Jay Feely hopes NFL's attempts to reduce concussions influences prep level; local coaches agree
Former Michigan placekicker Jay Feely doesn’t have to worry about the long-term health ramifications of tackling or being tackled on a daily basis.
But when Feely signed up to be an NFL Players representative for the Arizona Cardinals, it was because he wanted to have an impact on the game of football beyond what transpires on Sunday afternoons.
When he voted yes on a new collective bargaining agreement that attempts to reduce the risk of concussions in the NFL, Feely felt he accomplished exactly that.
“I think that when you limit those contact hits, you take away the opportunity to get concussions,” Feely said shortly after casting his last Monday. “I think it will help a lot, I really do.”
Last year, Feely spoke before the Arizona state senate in support of a bill aimed at reducing concussions in youth sports and hopes the latest action in the NFL persuades high school coaches to reduce full-contact practices.
Chelsea High School football coach Brad Bush said no change is needed for his team due to the evolution of his methods in his 15 years as head coach.
With just over two weeks separating his team’s first day of padded practice and its first game, Bush said two-a-days will still be part of his plan, but what those entail might surprise people.
“We probably spend almost as much time in the classroom as we do on the field,” Bush said. “Technology has helped us become better coaches -- through film and other methods -- the same way it’s helped us become better teachers in the classroom.”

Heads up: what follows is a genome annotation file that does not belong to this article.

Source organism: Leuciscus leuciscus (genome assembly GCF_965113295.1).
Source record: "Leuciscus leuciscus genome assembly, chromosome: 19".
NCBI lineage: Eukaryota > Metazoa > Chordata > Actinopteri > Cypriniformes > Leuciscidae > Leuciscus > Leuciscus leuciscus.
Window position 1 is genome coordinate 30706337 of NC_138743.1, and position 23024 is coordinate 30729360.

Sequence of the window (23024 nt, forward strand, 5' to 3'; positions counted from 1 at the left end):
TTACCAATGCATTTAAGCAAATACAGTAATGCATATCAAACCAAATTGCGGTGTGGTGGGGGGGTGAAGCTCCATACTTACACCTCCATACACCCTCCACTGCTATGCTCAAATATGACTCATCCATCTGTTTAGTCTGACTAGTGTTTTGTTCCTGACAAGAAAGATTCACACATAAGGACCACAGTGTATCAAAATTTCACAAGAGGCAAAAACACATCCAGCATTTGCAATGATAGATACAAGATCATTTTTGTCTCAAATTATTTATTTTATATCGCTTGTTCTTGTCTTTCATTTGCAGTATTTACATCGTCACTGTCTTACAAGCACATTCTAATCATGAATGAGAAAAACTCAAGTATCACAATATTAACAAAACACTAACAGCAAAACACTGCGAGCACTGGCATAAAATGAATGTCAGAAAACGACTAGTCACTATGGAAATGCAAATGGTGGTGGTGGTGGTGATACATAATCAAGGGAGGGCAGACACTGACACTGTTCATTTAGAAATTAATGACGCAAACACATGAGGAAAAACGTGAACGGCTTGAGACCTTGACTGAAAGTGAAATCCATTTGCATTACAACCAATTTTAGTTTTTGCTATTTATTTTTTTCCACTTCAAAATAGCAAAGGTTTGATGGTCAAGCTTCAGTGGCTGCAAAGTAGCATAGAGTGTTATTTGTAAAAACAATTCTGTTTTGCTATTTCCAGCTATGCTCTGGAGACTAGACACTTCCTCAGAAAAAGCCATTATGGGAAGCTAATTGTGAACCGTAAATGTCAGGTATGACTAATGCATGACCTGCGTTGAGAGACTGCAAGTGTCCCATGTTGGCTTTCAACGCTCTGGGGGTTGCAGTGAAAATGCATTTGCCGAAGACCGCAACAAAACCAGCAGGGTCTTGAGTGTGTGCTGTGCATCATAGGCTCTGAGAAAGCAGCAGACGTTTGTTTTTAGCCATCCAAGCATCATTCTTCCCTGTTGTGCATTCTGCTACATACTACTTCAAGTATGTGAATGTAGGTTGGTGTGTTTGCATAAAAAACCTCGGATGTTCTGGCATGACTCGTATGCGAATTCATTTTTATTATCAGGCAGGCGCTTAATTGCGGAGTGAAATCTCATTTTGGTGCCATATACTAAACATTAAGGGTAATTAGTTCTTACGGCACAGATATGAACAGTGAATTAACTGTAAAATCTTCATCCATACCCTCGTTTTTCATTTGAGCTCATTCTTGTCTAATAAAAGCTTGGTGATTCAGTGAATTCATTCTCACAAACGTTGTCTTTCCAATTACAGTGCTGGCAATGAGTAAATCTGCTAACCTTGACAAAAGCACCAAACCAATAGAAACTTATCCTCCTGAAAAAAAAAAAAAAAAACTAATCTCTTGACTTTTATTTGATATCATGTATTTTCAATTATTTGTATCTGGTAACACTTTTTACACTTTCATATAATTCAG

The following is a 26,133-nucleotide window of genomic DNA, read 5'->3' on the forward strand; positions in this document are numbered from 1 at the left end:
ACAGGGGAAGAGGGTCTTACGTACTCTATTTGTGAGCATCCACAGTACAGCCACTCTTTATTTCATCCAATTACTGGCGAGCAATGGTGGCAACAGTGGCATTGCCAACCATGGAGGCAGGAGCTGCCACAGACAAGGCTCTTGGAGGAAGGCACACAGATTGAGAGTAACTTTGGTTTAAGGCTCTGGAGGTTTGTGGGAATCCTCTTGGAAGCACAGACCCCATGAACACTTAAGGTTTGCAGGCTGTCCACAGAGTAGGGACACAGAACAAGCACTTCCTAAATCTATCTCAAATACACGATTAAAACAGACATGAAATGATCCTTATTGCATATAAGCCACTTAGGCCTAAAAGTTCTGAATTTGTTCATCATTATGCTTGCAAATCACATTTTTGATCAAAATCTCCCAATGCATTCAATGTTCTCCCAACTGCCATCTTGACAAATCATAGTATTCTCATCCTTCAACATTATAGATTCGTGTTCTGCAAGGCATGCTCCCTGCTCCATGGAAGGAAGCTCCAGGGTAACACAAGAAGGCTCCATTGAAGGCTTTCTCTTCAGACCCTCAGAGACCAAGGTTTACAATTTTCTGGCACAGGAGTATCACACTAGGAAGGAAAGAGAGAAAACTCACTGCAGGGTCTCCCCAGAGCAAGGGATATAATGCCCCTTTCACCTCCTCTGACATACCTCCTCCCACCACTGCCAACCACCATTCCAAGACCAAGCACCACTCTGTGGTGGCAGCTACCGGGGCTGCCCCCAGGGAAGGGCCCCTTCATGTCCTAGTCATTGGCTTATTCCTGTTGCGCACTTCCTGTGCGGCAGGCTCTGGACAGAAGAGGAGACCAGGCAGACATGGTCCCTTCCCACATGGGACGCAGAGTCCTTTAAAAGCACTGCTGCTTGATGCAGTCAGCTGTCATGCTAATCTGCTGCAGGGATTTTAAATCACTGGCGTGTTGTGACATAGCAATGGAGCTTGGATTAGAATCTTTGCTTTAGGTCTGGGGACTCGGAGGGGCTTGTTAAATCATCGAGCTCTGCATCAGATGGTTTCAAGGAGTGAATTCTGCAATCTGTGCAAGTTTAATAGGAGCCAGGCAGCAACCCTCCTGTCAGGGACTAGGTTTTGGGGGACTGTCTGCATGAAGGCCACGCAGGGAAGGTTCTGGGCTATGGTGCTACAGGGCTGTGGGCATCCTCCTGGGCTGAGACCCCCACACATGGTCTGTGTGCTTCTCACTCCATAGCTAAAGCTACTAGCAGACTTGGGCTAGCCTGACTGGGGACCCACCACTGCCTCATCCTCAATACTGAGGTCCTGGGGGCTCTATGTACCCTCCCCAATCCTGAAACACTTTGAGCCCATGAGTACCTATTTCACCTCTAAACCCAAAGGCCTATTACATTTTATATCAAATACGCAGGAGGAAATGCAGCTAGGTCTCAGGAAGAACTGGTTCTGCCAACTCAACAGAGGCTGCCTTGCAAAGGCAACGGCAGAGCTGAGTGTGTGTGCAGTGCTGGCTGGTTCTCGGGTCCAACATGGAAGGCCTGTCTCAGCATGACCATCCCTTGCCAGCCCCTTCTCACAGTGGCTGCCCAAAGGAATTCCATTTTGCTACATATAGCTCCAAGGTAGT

Bush said only one session of his team's two-a-days involve full contact and that his team is never on the field for more than two hours.
“There’s a point of diminishing return,” Bush said. “It’s not the grueling two-a-day practice that people envision.”
During the season, hitting on Tuesdays and Wednesdays is standard fare for most teams, as opposed to the once-a-week limitations as part of the new NFL deal.
But even in a place like Milan -- which has long prided itself on being a physical program -- the padded, live practices are tempered to a degree.
First-year Milan coach Jesse Hoskins estimated that 12-24 minutes per padded practice during the season are spent on live hitting and maybe twice as long during just one of the sessions of preseason two-a-days.
Hoskins said he learned how to balance being a hard-working, hard-hitting team with safety while he was a player and assistant under longtime Milan coach Steve Robb.
“When we hit, we hit hard, but (Robb) never tried to beat us up,” Hoskins said. “Our kids work hard all year on strength and conditioning and our priority is keeping them healthy during the season.”
A former NFL player, first-year Skyline coach Rod Jones said he was fortunate during his pro playing days to have coaches that subscribed to the new model for NFL practices. The same wasn’t true when he played in college at Kansas.
“We had a tough cat in college, in the early '90s. All day camp and we’d go hard all day. There was no such thing as a walk through," said Jones. “In the long run, that does more bad than good. ... You’re physically exhausted and you can’t have that a high level of effort on a consistent basis when you’re doing that.
"It was OK back then, because we we didn’t know any better. Now that you know more, you have to do better."
Jones, whose team will be the subject of a concussion study this season says, he’ll follow the model from his NFL days rather than college.
“I’m a cerebral coach as much as a physical coach,” Jones said. "I tell my guys it’s not about hitting all the time, it’s about tackling and tackling is an art."